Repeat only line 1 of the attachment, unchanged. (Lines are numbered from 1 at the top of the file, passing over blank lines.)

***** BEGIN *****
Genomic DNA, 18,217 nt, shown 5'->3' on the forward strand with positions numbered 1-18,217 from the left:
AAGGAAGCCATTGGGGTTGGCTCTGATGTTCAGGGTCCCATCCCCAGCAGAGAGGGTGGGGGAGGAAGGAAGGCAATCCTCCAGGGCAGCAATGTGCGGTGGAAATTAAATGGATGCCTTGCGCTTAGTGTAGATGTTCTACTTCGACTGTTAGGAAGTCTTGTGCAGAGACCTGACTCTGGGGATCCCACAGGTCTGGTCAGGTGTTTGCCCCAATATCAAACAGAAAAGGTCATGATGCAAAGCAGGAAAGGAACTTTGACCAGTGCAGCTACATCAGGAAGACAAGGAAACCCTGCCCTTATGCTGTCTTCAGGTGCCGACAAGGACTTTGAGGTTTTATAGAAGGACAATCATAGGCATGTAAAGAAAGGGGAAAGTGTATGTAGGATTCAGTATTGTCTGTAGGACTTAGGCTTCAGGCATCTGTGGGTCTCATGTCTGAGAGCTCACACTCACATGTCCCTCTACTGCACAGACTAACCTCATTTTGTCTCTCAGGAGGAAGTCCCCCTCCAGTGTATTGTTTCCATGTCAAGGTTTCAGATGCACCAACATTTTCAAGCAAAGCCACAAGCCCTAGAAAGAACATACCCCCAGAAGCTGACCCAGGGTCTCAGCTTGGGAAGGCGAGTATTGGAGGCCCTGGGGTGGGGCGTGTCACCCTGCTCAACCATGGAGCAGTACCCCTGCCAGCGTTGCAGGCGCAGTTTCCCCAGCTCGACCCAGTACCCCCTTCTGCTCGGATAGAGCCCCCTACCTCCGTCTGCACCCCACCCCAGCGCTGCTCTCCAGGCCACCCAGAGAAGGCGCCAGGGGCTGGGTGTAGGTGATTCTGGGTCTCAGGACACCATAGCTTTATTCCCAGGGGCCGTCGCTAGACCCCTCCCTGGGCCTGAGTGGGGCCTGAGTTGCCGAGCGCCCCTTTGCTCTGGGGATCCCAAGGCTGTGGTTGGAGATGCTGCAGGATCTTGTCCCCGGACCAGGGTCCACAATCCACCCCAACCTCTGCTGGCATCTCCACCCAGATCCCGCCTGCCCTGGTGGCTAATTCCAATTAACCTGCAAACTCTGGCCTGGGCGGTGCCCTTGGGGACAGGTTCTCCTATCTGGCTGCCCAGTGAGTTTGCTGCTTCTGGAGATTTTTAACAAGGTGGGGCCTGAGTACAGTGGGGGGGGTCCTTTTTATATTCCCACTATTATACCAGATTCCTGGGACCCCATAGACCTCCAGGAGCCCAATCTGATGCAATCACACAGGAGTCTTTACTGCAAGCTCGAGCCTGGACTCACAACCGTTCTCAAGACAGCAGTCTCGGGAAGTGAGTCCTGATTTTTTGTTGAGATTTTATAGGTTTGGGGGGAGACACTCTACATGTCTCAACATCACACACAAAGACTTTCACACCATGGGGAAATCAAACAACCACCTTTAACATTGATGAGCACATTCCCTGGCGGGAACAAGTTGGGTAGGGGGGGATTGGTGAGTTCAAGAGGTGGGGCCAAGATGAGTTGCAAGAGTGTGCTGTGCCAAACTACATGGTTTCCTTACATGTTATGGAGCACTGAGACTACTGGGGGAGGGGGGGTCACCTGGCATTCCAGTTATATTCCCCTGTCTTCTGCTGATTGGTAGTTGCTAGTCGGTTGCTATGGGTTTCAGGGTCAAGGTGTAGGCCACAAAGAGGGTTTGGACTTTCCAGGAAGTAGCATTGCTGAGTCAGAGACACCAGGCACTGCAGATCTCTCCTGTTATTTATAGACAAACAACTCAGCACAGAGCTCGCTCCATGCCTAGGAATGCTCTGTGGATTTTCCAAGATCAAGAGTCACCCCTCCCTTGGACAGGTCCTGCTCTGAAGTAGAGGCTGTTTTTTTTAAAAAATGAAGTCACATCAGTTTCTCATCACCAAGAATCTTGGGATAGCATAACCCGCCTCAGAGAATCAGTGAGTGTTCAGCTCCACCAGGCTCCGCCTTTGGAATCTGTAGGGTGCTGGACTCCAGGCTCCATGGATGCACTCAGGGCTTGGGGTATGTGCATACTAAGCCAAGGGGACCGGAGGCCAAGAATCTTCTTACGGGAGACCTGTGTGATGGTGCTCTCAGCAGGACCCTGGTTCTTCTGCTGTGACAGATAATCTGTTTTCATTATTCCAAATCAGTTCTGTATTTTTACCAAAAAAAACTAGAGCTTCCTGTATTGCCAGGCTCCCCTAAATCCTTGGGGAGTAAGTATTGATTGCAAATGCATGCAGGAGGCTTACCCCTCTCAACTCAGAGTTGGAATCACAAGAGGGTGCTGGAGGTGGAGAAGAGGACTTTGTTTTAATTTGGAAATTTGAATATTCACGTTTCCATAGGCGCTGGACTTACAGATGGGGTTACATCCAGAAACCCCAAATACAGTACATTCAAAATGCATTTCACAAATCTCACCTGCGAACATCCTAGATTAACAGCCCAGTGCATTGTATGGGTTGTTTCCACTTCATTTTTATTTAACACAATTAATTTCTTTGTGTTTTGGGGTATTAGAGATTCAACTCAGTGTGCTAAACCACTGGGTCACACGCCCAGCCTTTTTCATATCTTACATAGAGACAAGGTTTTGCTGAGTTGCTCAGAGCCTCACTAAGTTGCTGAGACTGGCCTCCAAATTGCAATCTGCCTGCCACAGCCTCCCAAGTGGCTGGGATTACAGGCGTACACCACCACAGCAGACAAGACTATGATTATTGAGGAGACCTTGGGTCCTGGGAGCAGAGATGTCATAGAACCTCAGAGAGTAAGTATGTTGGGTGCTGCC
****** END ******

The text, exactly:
Genomic DNA, 18,217 nt, shown 5'->3' on the forward strand with positions numbered 1-18,217 from the left: